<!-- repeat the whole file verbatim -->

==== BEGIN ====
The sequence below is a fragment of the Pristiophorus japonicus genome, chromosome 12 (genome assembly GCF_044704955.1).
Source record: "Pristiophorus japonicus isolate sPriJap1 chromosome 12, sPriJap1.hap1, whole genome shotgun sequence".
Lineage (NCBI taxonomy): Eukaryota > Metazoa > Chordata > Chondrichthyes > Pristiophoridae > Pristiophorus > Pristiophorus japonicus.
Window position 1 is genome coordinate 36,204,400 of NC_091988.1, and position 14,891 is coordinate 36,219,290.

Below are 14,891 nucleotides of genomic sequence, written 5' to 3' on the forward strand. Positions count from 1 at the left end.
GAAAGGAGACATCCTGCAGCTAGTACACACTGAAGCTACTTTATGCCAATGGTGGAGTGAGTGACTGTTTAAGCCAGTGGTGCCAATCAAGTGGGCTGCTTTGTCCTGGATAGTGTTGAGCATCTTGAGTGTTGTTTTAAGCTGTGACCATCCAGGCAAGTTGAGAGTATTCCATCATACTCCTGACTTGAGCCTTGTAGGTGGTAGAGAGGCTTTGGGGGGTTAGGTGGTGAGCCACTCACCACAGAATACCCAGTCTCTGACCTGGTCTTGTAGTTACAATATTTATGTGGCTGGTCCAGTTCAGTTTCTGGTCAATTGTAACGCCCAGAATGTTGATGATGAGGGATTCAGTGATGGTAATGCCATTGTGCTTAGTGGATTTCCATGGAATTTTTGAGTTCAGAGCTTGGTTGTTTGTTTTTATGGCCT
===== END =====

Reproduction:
The sequence below is a fragment of the Pristiophorus japonicus genome, chromosome 12 (genome assembly GCF_044704955.1).
Source record: "Pristiophorus japonicus isolate sPriJap1 chromosome 12, sPriJap1.hap1, whole genome shotgun sequence".
Lineage (NCBI taxonomy): Eukaryota > Metazoa > Chordata > Chondrichthyes > Pristiophoridae > Pristiophorus > Pristiophorus japonicus.
Window position 1 is genome coordinate 36,204,400 of NC_091988.1, and position 14,891 is coordinate 36,219,290.

Below are 14,891 nucleotides of genomic sequence, written 5' to 3' on the forward strand. Positions count from 1 at the left end.
GAAAGGAGACATCCTGCAGCTAGTACACACTGAAGCTACTTTATGCCAATGGTGGAGTGAGTGACTGTTTAAGCCAGTGGTGCCAATCAAGTGGGCTGCTTTGTCCTGGATAGTGTTGAGCATCTTGAGTGTTGTTTTAAGCTGTGACCATCCAGGCAAGTTGAGAGTATTCCATCATACTCCTGACTTGAGCCTTGTAGGTGGTAGAGAGGCTTTGGGGGGTTAGGTGGTGAGCCACTCACCACAGAATACCCAGTCTCTGACCTGGTCTTGTAGTTACAATATTTATGTGGCTGGTCCAGTTCAGTTTCTGGTCAATTGTAACGCCCAGAATGTTGATGATGAGGGATTCAGTGATGGTAATGCCATTGTGCTTAGTGGATTTCCATGGAATTTTTGAGTTCAGAGCTTGGTTGTTTGTTTTTATGGCCT